Zinc: Zinc plays an important role in the synthesis, excretion, and activation of growth hormone (GH) and Insulin-like growth factor-1 (IGF-1) in humans and animals, which helps bones and muscles grow well. Zinc deficiency can cause disorders in the growth and development of the body. Foods containing high levels of zinc are shrimp, crabs, oysters, beef, rice germ, nuts, almonds, etc.

Magnesium: Magnesium is a remarkable mineral that serves as a vital cog in the complex machinery of our body's functions. It acts as a natural muscle relaxant, helping muscles contract and relax smoothly. This is especially crucial for the beating of our heart and the movement of all our muscles, from the tiniest twitch of a finger to the grand leap of a sprint.

Phosphorus: Phosphorus works in harmony with calcium to support several crucial functions in the body. While calcium often takes the spotlight for bone health, phosphorus plays an equally important role. Together, they form the structural framework of bones and teeth, helping to ensure their strength and density. This mineral duo is like the building blocks of your skeletal system.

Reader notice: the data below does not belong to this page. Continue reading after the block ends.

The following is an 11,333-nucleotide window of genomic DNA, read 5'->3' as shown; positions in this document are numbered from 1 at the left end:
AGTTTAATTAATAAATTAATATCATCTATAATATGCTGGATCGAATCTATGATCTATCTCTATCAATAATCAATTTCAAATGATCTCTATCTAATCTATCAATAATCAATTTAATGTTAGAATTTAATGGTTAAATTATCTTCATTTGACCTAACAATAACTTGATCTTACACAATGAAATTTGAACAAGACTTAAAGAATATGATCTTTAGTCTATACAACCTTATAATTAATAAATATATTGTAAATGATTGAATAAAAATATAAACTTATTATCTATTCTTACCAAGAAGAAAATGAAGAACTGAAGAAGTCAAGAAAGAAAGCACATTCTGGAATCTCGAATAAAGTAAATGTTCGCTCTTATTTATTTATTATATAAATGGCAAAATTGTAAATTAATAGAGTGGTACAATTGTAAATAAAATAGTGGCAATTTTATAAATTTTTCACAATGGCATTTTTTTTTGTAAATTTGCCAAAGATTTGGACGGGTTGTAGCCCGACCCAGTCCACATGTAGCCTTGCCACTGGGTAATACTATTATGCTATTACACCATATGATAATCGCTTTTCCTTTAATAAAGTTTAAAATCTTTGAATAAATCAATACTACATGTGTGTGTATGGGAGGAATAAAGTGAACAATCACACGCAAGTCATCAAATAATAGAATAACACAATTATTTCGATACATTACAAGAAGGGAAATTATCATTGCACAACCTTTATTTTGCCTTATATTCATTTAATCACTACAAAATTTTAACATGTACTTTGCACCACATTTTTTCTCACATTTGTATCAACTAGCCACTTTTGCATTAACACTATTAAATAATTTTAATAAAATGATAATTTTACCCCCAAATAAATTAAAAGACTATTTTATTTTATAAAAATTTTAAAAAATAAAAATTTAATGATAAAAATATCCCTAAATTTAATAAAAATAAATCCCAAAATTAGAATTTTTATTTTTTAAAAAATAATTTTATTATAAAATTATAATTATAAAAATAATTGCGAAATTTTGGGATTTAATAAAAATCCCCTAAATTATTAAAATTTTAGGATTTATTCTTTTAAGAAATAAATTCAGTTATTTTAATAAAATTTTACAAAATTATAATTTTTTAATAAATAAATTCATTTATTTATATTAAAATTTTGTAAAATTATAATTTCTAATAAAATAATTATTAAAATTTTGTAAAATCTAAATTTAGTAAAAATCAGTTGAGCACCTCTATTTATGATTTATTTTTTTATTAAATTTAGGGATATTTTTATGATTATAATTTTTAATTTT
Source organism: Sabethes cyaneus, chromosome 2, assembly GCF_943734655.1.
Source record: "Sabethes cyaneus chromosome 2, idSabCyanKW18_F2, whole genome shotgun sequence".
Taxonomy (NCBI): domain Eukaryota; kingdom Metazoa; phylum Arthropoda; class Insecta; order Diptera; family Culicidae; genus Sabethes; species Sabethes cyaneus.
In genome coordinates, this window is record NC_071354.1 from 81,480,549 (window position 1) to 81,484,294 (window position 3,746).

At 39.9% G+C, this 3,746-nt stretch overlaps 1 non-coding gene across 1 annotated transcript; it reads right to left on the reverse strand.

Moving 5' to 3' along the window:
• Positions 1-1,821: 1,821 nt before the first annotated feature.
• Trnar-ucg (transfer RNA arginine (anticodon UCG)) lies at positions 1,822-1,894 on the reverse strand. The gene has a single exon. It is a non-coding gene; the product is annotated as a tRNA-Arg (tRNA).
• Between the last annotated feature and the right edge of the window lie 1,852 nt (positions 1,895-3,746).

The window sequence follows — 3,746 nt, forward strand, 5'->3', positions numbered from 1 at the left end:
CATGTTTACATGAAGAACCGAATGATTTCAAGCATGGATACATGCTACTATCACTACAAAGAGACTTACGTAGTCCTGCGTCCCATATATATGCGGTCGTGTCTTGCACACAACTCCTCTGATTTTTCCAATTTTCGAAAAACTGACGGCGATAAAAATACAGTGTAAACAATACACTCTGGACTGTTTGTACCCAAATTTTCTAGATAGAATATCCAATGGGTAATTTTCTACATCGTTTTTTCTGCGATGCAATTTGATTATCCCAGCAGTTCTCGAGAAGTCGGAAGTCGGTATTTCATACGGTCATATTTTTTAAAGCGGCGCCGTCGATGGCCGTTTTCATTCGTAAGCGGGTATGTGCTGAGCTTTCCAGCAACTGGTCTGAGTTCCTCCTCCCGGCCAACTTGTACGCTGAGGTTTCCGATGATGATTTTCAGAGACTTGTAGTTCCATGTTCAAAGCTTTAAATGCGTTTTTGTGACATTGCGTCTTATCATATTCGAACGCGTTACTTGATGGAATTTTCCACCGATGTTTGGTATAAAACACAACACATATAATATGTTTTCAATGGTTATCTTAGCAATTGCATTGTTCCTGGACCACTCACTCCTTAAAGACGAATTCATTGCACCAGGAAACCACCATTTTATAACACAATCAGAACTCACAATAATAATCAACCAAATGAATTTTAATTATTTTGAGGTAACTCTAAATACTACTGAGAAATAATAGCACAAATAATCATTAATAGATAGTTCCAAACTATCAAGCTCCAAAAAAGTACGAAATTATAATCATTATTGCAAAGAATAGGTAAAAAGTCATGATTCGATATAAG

Some essential vitamins

Vitamin A: Vitamin A is essential for the growth and development of the body and the bones. Moreover, it can keep skin and mucous membranes (in the digestive system, respiratory system, eyes, etc.) healthy and uninfected.

Yellow fruits and vegetables, such as carrots, tomatoes, dark green vegetables, and animal source foods, such as liver, cheese, milk, cream, eggs, and butter, can be converted into vitamin A when they are taken into the body.

Vitamin D: Vitamin D helps the body to absorb calcium and phosphorus to form and maintain healthy bones and teeth. Vitamin D deficiency can cause a decline in bone mineralization leading to rickets in young children and osteoporosis in adults.

Foods that are rich in vitamin D include cod liver oil, salmon, oysters, shrimp, egg yolks, etc. Furthermore, vitamin D can be synthesized in the skin upon exposure to sunlight.

Vitamin C: Vitamin C protects bone structures, teeth, skin, and blood vessels, helps heal wounds, and helps absorb iron, calcium, and folic acid. Vitamin C is found in fresh fruits and vegetables, such as oranges, tangerines, strawberries, tomatoes, broccoli, potatoes, sweet potatoes, etc